This guest blog post was written by Duncan Smith, a technical communication team leader at 3di Information solutions.
Starting out in any new career can be a stressful time. Starting as a technical author is no exception to this. We’re always keen to grow our talented team. So, when a new Technical Author joins us at 3di, we welcome them with open arms. A new starter might have a strong technical background and maybe they picked up a bit of writing experience in a previous job role. However, the world of technical communication could be a bit of an unknown. So, we need to help them find their feet.
Understanding the Basics
Since 2002, 3di has been serving global companies and technology businesses with their award-winning technical writing, translation, and localization services. I joined 3di back in 2014. I arrived with a scientific background and had studied Chemistry at university before working in a laboratory for a few years. This industry experience made me a perfect fit for working on documentation for a global healthcare company. So, I had the right background–but if I’m honest, technical communication was relatively new to me.
To help me get up to speed, authoring tools and technical communication concepts were introduced to me steadily. I was given time to learn about topic-orientated writing, style guides, and the importance of single sourcing. Best practices for graphics and version control were explained to me. Experienced authors shared their knowledge and reviewed writing exercises.
An accurate recreation of the reading new Technical Authors need to undertake
3di has a clear “blueprint” of training modules that all new authors should go through. This helps give anyone who joins a good foundation–and gets them ready to join the world of customer projects.
Joining Customer Projects
As good as our new recruits are, we don’t expect them to be able to immediately deliver on a service. To ensure quality and consistency in the technical communications that 3di delivers for a customer, each service is led by an experienced Lead Author. Part of the Lead Author’s responsibility is to get new authors on board and show them the ropes.
Lead Authors support new members of the team
Initial training focuses on the customer and their products, and the processes and tools we use for that customer. Using an internal knowledge base, we record important information and procedures that are specific to a customer, so new authors can always look things up if they’re struggling.
Then it’s about finding the best authoring tasks for the new author to work on. Perhaps the customer asks for minor updates to a product’s Setup Guide – sounds perfect! The new author can make the requested changes to the document, then pass it to the Lead Author to review. The Lead Author reviews the source files together with the published output, to check everything looks good. This method gives new authors a chance to start working with the team to contribute to customer projects, but in a safe and supportive environment.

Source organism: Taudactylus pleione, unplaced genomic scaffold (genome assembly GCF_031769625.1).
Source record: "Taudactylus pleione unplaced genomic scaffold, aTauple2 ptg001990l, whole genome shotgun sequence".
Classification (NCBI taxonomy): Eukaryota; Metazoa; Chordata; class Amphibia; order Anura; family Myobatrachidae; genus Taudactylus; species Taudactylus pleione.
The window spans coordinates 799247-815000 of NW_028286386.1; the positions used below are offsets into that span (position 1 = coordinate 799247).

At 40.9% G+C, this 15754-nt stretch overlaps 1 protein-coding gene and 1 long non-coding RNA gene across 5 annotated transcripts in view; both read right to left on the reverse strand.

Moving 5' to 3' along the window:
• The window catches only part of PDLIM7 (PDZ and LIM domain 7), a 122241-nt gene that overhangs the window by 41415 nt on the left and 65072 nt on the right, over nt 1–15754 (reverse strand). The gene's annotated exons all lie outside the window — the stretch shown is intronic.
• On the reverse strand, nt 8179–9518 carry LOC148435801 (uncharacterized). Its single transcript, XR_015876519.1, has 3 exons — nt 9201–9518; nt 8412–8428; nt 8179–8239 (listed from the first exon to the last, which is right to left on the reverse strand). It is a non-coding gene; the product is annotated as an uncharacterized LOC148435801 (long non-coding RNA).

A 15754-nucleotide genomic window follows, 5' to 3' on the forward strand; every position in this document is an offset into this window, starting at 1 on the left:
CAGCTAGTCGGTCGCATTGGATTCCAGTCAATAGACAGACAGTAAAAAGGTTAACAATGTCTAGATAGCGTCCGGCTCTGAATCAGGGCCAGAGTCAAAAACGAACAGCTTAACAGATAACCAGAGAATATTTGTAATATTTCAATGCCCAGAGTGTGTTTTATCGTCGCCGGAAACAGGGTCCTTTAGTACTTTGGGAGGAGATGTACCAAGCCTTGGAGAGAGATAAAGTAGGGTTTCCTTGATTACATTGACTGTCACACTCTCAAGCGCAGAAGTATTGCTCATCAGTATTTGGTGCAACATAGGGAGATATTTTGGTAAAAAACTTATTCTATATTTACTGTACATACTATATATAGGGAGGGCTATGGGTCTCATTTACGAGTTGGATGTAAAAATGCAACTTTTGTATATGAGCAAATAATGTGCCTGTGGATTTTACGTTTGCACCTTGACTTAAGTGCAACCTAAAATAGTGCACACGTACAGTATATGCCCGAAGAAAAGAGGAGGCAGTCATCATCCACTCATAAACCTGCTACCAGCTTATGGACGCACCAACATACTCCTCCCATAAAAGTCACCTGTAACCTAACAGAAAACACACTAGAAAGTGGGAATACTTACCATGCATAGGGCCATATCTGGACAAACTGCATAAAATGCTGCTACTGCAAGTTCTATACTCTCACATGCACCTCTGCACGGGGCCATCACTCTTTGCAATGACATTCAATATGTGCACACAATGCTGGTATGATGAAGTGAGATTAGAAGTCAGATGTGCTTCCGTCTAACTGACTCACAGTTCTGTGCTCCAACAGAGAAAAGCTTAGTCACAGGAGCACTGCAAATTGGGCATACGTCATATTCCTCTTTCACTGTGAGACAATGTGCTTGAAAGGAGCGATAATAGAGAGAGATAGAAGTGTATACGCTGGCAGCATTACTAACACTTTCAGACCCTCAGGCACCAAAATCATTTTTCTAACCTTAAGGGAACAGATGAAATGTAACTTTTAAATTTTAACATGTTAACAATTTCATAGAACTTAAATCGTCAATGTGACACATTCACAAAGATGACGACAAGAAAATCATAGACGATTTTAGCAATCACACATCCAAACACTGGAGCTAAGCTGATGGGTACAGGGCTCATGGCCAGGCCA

Creating Great Content
Every customer is different. But at 3di we have standard processes for running projects and services.
To help authors work their magic, we have three key resources:
- Templates and Template Descriptions
- Style Guide
- Content models
To read more, check out 3di’s blog post about the three pillars of quality technical content here.
Templates, style guides and content models help authors create consistent work
1. Templates and Template Descriptions
Several years ago, we created a template project for MadCap Flare. We use the template as the starting point for any new Flare projects, so authors can work with common file structures, styles, and other assets. This consistency in projects helps new authors move between projects for different customers.
Flare makes it easy to take our template and adapt it for our customers. A few font and color changes to our standard stylesheet, and some updates to the page layouts or master pages, and voilà! Outputs already start to look and feel like the customer’s documentation. New features in Flare such as the support for CSS variables make customizing the template even easier than before. What’s important is that this template is constantly being refined-any features or developments that we add for a new customer are brought back into the template, ready for next time.
Within the template project, the Template Description contains information such as what each Flare style is for, how to add graphics, or how to use safety messages and tips.
2. Style Guides
Every author understands the importance of a Style Guide: to ensure consistency in both writing style and terminology. But we can’t expect authors to memorise the Style Guide off-by-heart. At 3di, we’ve built our default Style Guide within Flare, and built it in PDF and HTML formats. We host the HTML version on a site that all of our authors can access. They can quickly check the Style Guide and use the built-in search to look up what they need.
3. Content Models
Content models help ensure documentation is well-planned and consistent. A content model lets authors know what types of topics they should create, and what information these topics should contain. It can be daunting to start writing about a new feature or product from scratch–a content model provides a framework for the author to work with and fill in the gaps.
Moving On Up
Getting to grips with technical communication and the various customers that we work with is no small task for new starters. But this initial training, support and collection of resources help embed best practices and understanding amongst our authors. With these, it shouldn’t be too long before the new starter will be another expert in the field.